The PR BlogMedia & PsychologyPersuasion & InfluencePriming in PR: The Subtle Art of Pre-Suasion

Priming in PR: The Subtle Art of Pre-Suasion

Move your audience into an actionable state-of-mind.

Cover photo: @jerrysilfwer

Priming is a pro­act­ive approach to persuasion.

Priming subtly shapes the audi­ence’s per­cep­tions, atti­tudes, and expect­a­tions even before the main mes­sage is delivered by care­fully sequen­cing vari­ous PR actions, such as media releases, social media engage­ment, and pub­lic events. 

Effective prim­ing ensures that the audi­ence is more recept­ive to the core mes­sage and helps build a nar­rat­ive that res­on­ates deeply with the val­ues and beliefs of stake­hold­ers and pub­lics.

Here we go:

Persuasion Through Priming

Persuasion Approach: Priming

Priming is a use­ful approach to persuasion:

Priming (in per­sua­sion) = the pro­act­ive pro­cess of mov­ing an audi­ence into an action­able state of mind through mul­tiple PR activ­it­ies in a pre-planned sequence. 

This pro­act­ive approach is cru­cial in today’s inform­a­tion-sat­ur­ated envir­on­ment, where cap­tur­ing and retain­ing audi­ence atten­tion is increas­ingly challenging. 

Priming can enhance memory recall, facil­it­ate brand pro­cessing, and influ­ence product pref­er­ences through vari­ous media.”
Source: Current opin­ion in psy­cho­logy 1Wänke, M. (2016). Primes as hid­den per­suaders. Current opin­ion in psy­cho­logy, 12, 63 – 66. https://​doi​.org/​1​0​.​1​0​1​6​/​J​.​C​O​P​S​Y​C​.​2​0​1​6​.​0​5​.​004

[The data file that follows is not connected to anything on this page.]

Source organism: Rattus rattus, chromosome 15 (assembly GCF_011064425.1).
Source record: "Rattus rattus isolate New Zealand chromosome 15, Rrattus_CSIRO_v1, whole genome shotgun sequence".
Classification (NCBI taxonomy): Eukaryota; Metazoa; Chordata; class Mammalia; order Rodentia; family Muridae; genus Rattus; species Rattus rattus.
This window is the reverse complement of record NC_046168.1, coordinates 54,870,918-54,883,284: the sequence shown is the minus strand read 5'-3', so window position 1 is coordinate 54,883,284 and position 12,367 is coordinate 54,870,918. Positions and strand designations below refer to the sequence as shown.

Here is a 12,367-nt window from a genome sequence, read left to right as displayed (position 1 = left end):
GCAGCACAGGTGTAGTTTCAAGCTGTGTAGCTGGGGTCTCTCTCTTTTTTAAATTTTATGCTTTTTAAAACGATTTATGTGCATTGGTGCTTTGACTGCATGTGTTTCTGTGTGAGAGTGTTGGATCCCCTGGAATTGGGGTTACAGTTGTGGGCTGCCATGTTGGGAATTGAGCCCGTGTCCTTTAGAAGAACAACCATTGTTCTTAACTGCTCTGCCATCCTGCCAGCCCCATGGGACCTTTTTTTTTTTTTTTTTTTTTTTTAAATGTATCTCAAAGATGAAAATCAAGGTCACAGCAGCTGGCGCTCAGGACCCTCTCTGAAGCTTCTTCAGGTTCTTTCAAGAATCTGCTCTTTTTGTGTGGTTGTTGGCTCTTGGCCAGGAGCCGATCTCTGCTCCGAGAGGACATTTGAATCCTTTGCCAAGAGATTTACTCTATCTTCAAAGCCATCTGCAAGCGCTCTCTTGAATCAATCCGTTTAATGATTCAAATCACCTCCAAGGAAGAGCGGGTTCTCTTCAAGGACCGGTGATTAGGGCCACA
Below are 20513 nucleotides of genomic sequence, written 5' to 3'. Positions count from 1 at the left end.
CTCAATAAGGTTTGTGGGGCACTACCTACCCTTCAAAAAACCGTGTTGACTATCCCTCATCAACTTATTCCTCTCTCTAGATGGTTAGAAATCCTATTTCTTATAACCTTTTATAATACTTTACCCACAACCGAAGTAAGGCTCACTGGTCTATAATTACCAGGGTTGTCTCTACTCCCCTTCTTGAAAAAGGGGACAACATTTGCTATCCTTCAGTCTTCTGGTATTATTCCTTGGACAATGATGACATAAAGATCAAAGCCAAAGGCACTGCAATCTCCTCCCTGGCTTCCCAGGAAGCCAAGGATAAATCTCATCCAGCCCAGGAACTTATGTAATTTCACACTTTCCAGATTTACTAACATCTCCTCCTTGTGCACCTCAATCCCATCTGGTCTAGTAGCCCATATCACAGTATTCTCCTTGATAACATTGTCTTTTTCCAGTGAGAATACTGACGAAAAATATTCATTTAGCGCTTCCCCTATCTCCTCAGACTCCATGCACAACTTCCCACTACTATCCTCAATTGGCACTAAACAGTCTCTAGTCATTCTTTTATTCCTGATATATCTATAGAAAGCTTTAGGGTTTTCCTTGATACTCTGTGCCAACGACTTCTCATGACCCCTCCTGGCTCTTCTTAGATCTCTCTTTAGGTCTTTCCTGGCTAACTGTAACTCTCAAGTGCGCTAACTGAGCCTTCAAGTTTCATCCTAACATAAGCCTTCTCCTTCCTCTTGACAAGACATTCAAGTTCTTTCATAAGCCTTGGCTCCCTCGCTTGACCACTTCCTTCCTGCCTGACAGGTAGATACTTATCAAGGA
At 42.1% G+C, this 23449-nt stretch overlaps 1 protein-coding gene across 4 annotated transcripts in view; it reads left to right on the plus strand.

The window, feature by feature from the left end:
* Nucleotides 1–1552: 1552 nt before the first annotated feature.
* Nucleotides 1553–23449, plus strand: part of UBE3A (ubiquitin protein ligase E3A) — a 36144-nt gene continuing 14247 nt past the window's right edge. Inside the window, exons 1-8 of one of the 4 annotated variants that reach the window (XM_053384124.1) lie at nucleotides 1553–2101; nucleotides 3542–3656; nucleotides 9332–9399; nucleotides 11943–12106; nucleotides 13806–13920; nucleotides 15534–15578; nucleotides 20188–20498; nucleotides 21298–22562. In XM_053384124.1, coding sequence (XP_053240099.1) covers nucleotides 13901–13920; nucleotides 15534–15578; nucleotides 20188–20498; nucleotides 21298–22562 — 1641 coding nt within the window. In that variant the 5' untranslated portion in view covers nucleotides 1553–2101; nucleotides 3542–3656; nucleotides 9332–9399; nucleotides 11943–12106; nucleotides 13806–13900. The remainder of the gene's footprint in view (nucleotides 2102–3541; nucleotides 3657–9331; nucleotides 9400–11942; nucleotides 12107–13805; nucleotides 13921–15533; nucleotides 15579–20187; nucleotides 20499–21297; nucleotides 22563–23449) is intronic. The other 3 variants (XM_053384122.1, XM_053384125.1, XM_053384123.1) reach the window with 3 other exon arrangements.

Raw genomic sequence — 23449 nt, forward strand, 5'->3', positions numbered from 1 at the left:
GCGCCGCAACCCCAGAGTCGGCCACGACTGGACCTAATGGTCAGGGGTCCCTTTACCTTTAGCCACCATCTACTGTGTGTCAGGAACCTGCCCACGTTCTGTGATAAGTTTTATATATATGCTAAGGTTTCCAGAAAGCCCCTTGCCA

Inspired by the Priming Wheel, there are many examples of poten­tial prim­ing activ­it­ies in PR.

Here are a few examples:

  • Curiosity trig­ger. Encourage the recip­i­ent to seek inform­a­tion more act­ively. For example, entice them with an inter­act­ive ele­ment like a click­able link to get started.
  • Emotional hook. Connect with the recip­i­ent on a per­son­al level. Share a story that they can emo­tion­ally relate to, fos­ter­ing a deep­er con­nec­tion with your message.
  • Social proof. Alleviate the recipient’s appre­hen­sions by present­ing evid­ence of suc­cess from oth­ers. Utilize testi­mo­ni­als as a reas­sur­ing demon­stra­tion of third-party endorsements.
  • Small ask. Gently nudge the recip­i­ent towards a low-effort com­mit­ment. For instance, request them to briefly describe a chal­lenge they’re facing in exchange for a reward.
  • Value demon­stra­tion. Showcase the bene­fits of your pro­pos­al. Use visu­al or descript­ive meth­ods to high­light the advant­ages, focus­ing more on the bene­fits than the solution.